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When I look at my Google finance page, and I look at a company, lets say Citigroup for example, and I see that the market cap is 83.45 billion, what does that mean? Does that mean Stock Price X Number of shares outstanding? Because if so, that doesn't add up. Also, by issuing more shares of a stock, does a company affect their market cap?

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Market cap is basically the amount of money that it would cost to buy all of the shares of public stock in a company. Or share cost * number of outstanding shares.

It is a measure of how much a company is worth.

http://en.wikipedia.org/wiki/Market_capitalization

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Welcome, harmanjd! I'll add: anybody wanting to actually buy all of the shares of public stock in a company would realize it's impossible to do without their buying activity driving the market price up. So, market cap is more a theoretical figure for valuation. –  Chris W. Rea Jan 8 '10 at 1:24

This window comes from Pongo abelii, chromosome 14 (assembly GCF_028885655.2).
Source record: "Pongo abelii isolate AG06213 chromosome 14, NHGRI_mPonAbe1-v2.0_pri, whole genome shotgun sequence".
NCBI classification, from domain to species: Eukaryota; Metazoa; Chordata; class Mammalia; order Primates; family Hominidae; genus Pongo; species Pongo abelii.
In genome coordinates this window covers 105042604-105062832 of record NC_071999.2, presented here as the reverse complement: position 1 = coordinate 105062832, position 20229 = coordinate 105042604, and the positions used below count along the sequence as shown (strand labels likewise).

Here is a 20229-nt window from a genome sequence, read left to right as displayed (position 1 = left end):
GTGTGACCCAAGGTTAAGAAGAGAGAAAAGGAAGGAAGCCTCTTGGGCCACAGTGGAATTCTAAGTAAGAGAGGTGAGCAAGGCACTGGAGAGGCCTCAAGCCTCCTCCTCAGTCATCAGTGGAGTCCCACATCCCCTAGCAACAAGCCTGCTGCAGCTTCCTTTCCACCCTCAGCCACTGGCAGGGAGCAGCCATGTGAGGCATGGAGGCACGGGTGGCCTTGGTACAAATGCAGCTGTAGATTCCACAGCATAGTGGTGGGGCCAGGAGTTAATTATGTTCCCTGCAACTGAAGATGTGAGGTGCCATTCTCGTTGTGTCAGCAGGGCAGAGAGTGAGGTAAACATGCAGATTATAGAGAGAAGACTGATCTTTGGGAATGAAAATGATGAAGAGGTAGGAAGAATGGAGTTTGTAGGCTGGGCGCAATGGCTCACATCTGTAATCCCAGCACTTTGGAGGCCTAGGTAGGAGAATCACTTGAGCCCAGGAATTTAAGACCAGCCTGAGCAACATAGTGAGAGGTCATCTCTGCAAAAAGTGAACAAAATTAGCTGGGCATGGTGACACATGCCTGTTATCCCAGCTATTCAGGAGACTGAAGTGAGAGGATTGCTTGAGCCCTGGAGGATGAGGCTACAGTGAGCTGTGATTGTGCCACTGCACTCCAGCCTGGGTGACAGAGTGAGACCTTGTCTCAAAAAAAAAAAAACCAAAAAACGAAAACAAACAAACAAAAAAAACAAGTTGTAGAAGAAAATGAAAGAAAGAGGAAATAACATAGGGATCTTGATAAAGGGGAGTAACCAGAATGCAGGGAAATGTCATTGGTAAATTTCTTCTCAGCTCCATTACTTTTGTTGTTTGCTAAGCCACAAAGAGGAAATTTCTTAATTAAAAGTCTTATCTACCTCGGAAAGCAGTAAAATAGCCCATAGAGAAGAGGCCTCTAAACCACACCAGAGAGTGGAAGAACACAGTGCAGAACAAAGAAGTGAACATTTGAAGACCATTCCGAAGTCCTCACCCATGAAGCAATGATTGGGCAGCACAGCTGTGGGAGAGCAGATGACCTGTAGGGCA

It is actually a measure of how much capital the company has in secondary markets. The company's worth will also include any long term debt obligations it has, private shares, and its realizable assets --none of which appear directly in the market cap (unless of course the share price reflects that information). –  Monster Truck Jun 11 '11 at 6:11
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Market cap is the current value of a company's equity and is defined as the current share price multiplied by the number of shares. Please check also "enterprise value" for another definition of a company`s total value (enterprise value = market cap adjusted for net nebt). Regarding the second part of your question: Issuing new shares usually does not affect market cap in a significant way because the newly issued shares often result in lower share prices and dilution of the existing share holders shares.

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